Photovoltaic trees instead of charging columns? Could it be possible
(Sustainabilityenvironment.com) – The concept was born in 2015 but today, 7 years later, the SolarBotanic Tree is ready to take root. The original photovoltaic trees designed by the eponymous London company finally have a prototype made and finished to be tested. A first version of what, in the not too distant future, could be a multifunctional street furniture.
The idea behind the project was to create an electric generator to be inserted in built environments and able to exploit natural resources to produce energy. Sources such as light, heat, wind and even rain. The fundamental element of this technology is the artificial leaf of Solar Botanic called “Nanoleaf“. It is a thin photovoltaic film equipped with antennas, tiny optical antennas capable of capturing light in all wavelengths. It is estimated that a solar cell designed with these collectors is theoretically able to capture more than 70% of the incident radiation to turn it into electricity. At the moment, however, the company does not provide technical details or efficiencies.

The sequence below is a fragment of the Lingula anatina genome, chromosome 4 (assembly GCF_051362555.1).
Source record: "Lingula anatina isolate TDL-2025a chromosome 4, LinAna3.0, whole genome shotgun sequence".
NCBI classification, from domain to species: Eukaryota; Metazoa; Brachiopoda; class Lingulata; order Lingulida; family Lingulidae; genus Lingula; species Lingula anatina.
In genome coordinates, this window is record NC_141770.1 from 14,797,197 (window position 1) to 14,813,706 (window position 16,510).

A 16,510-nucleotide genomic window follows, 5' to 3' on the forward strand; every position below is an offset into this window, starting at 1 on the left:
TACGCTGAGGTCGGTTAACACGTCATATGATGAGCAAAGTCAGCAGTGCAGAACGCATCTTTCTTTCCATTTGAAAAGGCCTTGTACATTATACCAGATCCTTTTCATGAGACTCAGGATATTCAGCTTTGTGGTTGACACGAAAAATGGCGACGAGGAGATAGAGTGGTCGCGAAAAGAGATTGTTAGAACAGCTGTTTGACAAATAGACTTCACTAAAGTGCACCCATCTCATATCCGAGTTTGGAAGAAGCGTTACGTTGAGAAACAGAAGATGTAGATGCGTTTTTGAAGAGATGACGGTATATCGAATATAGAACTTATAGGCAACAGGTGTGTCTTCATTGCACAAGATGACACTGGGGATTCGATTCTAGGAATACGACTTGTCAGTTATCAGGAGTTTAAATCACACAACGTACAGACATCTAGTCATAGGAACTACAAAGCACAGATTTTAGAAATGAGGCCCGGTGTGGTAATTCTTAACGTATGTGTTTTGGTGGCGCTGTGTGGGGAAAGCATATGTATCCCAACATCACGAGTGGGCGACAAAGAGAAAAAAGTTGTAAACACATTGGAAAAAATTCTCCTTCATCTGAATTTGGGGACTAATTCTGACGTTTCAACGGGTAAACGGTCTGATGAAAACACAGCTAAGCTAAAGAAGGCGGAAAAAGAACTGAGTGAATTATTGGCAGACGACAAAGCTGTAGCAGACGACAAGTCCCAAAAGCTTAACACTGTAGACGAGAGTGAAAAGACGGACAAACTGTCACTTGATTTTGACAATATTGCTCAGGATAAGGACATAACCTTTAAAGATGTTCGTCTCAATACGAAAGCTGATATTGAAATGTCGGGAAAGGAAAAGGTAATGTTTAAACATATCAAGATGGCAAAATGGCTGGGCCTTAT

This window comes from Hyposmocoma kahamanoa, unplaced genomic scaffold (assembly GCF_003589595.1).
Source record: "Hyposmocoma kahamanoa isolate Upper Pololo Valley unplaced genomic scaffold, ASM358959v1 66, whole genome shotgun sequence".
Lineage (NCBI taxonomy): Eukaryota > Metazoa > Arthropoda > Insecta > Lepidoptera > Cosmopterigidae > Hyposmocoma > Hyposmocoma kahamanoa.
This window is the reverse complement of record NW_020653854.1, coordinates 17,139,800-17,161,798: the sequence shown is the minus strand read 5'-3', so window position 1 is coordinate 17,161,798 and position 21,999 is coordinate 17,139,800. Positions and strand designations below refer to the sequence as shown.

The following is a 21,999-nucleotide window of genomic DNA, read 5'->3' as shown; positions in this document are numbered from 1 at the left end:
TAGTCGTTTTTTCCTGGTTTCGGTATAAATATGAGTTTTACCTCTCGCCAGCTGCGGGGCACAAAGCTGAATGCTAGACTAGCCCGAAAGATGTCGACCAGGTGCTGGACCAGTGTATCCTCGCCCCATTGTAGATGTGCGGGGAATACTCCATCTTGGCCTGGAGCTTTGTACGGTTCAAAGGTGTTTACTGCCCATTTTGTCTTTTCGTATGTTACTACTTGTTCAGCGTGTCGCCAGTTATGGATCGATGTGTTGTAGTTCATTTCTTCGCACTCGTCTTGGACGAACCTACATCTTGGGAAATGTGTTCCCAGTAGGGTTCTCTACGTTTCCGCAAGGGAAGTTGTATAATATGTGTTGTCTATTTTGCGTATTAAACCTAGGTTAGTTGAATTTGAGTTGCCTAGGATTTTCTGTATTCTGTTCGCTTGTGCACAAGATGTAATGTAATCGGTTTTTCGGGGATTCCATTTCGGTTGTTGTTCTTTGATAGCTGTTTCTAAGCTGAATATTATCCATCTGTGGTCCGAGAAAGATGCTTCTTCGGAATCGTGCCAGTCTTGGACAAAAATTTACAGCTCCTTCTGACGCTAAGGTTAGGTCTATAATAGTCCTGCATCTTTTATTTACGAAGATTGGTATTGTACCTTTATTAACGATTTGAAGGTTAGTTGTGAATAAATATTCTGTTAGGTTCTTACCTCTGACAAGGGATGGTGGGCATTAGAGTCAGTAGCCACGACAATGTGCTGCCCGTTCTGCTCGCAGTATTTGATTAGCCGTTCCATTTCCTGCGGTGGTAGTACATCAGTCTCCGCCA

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The startup has already embarked on a financing round with EIS investors to finance the installation of the first prototype at the Advanced Manufacturing Research Center (AMRC) of the University of Sheffield. An obligatory step before completing the SolarBotanic Tree v01, 5 kW version for commercial launch, available from 2023. But by the end of the same year, the company plans to present the SolarBotanic Tree v02, a model fully integrated with an AI-based energy management system. This version would be equipped with batteries and sockets for charging electric vehicles.